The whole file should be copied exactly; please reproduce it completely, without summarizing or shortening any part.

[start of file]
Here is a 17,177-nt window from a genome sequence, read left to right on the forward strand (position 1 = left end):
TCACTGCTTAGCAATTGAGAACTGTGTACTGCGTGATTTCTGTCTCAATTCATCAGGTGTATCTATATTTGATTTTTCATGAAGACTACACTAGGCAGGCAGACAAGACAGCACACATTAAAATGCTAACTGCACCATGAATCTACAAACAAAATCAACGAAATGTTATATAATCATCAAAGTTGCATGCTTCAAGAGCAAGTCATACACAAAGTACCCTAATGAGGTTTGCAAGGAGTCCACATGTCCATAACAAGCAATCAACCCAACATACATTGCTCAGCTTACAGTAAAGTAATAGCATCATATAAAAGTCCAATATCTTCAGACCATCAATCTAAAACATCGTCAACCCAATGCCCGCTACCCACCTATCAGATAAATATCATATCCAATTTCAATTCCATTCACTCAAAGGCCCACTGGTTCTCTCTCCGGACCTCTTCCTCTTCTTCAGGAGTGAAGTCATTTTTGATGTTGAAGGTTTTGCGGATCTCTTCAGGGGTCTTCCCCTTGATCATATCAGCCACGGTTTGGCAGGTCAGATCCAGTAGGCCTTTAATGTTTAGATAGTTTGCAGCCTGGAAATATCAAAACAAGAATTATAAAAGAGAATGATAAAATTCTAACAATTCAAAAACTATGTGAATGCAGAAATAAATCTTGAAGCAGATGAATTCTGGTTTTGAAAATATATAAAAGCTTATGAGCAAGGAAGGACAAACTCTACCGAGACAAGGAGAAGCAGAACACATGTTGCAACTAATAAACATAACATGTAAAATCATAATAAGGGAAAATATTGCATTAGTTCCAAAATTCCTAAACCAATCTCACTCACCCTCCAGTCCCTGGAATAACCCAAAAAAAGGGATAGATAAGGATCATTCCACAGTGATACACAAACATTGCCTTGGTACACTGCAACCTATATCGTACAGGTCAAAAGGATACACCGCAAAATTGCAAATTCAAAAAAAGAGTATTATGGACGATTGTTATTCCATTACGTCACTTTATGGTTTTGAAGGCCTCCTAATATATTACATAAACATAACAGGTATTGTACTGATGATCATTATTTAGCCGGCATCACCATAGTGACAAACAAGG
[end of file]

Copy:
Here is a 17,177-nt window from a genome sequence, read left to right on the forward strand (position 1 = left end):
TCACTGCTTAGCAATTGAGAACTGTGTACTGCGTGATTTCTGTCTCAATTCATCAGGTGTATCTATATTTGATTTTTCATGAAGACTACACTAGGCAGGCAGACAAGACAGCACACATTAAAATGCTAACTGCACCATGAATCTACAAACAAAATCAACGAAATGTTATATAATCATCAAAGTTGCATGCTTCAAGAGCAAGTCATACACAAAGTACCCTAATGAGGTTTGCAAGGAGTCCACATGTCCATAACAAGCAATCAACCCAACATACATTGCTCAGCTTACAGTAAAGTAATAGCATCATATAAAAGTCCAATATCTTCAGACCATCAATCTAAAACATCGTCAACCCAATGCCCGCTACCCACCTATCAGATAAATATCATATCCAATTTCAATTCCATTCACTCAAAGGCCCACTGGTTCTCTCTCCGGACCTCTTCCTCTTCTTCAGGAGTGAAGTCATTTTTGATGTTGAAGGTTTTGCGGATCTCTTCAGGGGTCTTCCCCTTGATCATATCAGCCACGGTTTGGCAGGTCAGATCCAGTAGGCCTTTAATGTTTAGATAGTTTGCAGCCTGGAAATATCAAAACAAGAATTATAAAAGAGAATGATAAAATTCTAACAATTCAAAAACTATGTGAATGCAGAAATAAATCTTGAAGCAGATGAATTCTGGTTTTGAAAATATATAAAAGCTTATGAGCAAGGAAGGACAAACTCTACCGAGACAAGGAGAAGCAGAACACATGTTGCAACTAATAAACATAACATGTAAAATCATAATAAGGGAAAATATTGCATTAGTTCCAAAATTCCTAAACCAATCTCACTCACCCTCCAGTCCCTGGAATAACCCAAAAAAAGGGATAGATAAGGATCATTCCACAGTGATACACAAACATTGCCTTGGTACACTGCAACCTATATCGTACAGGTCAAAAGGATACACCGCAAAATTGCAAATTCAAAAAAAGAGTATTATGGACGATTGTTATTCCATTACGTCACTTTATGGTTTTGAAGGCCTCCTAATATATTACATAAACATAACAGGTATTGTACTGATGATCATTATTTAGCCGGCATCACCATAGTGACAAACAAGG